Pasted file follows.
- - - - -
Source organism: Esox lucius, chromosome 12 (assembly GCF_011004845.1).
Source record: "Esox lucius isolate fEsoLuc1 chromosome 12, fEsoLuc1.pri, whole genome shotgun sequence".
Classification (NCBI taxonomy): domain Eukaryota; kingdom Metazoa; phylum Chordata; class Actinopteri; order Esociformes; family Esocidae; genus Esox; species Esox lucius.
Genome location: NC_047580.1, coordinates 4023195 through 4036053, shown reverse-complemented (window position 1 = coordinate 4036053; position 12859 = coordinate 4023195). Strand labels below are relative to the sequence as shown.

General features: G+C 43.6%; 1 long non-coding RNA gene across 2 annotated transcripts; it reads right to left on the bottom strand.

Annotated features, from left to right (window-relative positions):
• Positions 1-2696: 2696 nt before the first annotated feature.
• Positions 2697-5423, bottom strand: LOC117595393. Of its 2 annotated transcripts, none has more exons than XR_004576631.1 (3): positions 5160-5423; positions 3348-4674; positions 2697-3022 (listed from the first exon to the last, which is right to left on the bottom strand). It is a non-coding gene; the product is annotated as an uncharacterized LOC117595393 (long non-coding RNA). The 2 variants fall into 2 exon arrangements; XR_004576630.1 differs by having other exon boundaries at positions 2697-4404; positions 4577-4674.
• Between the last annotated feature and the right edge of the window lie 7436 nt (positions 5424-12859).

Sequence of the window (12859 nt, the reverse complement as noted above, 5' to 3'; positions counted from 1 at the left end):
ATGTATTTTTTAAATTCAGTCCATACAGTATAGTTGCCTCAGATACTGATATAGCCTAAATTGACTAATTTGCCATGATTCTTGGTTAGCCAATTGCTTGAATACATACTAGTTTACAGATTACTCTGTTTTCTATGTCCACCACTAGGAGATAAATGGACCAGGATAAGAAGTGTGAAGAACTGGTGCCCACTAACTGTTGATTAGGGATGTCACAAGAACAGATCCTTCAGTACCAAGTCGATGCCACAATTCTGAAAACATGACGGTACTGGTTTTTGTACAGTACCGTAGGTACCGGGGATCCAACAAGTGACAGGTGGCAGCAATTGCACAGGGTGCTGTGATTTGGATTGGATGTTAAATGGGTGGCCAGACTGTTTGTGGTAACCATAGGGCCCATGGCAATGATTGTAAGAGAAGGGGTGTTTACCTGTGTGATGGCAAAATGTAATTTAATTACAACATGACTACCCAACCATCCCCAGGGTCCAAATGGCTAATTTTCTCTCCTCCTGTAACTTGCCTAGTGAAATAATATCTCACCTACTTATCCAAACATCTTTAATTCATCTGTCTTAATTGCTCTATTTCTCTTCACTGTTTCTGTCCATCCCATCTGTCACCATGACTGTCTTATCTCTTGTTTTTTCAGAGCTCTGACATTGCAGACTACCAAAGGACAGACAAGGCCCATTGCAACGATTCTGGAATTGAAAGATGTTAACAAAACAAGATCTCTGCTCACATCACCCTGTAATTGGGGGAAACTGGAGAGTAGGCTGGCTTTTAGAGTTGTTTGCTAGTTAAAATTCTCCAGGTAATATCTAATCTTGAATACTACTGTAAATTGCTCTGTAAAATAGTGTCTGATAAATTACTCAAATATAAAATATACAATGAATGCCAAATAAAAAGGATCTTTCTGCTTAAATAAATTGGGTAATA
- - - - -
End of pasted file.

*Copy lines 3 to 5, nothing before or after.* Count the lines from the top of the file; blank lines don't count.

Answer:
Classification (NCBI taxonomy): domain Eukaryota; kingdom Metazoa; phylum Chordata; class Actinopteri; order Esociformes; family Esocidae; genus Esox; species Esox lucius.
Genome location: NC_047580.1, coordinates 4023195 through 4036053, shown reverse-complemented (window position 1 = coordinate 4036053; position 12859 = coordinate 4023195). Strand labels below are relative to the sequence as shown.

General features: G+C 43.6%; 1 long non-coding RNA gene across 2 annotated transcripts; it reads right to left on the bottom strand.